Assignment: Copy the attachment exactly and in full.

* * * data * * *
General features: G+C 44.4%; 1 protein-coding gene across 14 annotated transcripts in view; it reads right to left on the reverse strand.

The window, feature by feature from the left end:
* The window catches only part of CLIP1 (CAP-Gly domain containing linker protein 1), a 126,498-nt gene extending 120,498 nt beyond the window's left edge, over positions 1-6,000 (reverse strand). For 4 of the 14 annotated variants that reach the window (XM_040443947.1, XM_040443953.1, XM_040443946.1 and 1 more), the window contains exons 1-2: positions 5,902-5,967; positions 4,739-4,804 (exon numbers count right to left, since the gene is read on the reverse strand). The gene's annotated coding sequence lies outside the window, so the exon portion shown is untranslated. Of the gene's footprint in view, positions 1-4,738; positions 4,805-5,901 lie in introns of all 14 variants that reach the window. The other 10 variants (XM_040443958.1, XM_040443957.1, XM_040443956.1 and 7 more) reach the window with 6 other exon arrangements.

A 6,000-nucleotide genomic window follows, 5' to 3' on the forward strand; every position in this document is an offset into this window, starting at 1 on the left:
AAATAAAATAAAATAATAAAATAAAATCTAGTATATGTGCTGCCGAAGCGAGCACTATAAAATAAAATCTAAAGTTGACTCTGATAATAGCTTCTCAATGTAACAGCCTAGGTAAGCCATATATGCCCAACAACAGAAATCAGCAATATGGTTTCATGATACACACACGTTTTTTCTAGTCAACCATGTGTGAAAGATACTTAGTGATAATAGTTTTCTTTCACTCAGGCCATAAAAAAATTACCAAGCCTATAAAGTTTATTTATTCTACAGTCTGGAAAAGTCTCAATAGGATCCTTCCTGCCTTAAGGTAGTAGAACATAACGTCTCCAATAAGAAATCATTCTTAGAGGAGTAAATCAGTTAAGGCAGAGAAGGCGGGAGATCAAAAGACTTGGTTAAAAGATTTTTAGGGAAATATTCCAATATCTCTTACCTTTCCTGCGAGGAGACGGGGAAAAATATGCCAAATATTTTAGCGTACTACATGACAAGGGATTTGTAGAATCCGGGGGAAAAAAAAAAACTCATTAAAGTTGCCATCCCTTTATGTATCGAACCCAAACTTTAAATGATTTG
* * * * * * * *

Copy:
General features: G+C 44.4%; 1 protein-coding gene across 14 annotated transcripts in view; it reads right to left on the reverse strand.

The window, feature by feature from the left end:
* The window catches only part of CLIP1 (CAP-Gly domain containing linker protein 1), a 126,498-nt gene extending 120,498 nt beyond the window's left edge, over positions 1-6,000 (reverse strand). For 4 of the 14 annotated variants that reach the window (XM_040443947.1, XM_040443953.1, XM_040443946.1 and 1 more), the window contains exons 1-2: positions 5,902-5,967; positions 4,739-4,804 (exon numbers count right to left, since the gene is read on the reverse strand). The gene's annotated coding sequence lies outside the window, so the exon portion shown is untranslated. Of the gene's footprint in view, positions 1-4,738; positions 4,805-5,901 lie in introns of all 14 variants that reach the window. The other 10 variants (XM_040443958.1, XM_040443957.1, XM_040443956.1 and 7 more) reach the window with 6 other exon arrangements.

A 6,000-nucleotide genomic window follows, 5' to 3' on the forward strand; every position in this document is an offset into this window, starting at 1 on the left:
AAATAAAATAAAATAATAAAATAAAATCTAGTATATGTGCTGCCGAAGCGAGCACTATAAAATAAAATCTAAAGTTGACTCTGATAATAGCTTCTCAATGTAACAGCCTAGGTAAGCCATATATGCCCAACAACAGAAATCAGCAATATGGTTTCATGATACACACACGTTTTTTCTAGTCAACCATGTGTGAAAGATACTTAGTGATAATAGTTTTCTTTCACTCAGGCCATAAAAAAATTACCAAGCCTATAAAGTTTATTTATTCTACAGTCTGGAAAAGTCTCAATAGGATCCTTCCTGCCTTAAGGTAGTAGAACATAACGTCTCCAATAAGAAATCATTCTTAGAGGAGTAAATCAGTTAAGGCAGAGAAGGCGGGAGATCAAAAGACTTGGTTAAAAGATTTTTAGGGAAATATTCCAATATCTCTTACCTTTCCTGCGAGGAGACGGGGAAAAATATGCCAAATATTTTAGCGTACTACATGACAAGGGATTTGTAGAATCCGGGGGAAAAAAAAAAACTCATTAAAGTTGCCATCCCTTTATGTATCGAACCCAAACTTTAAATGATTTG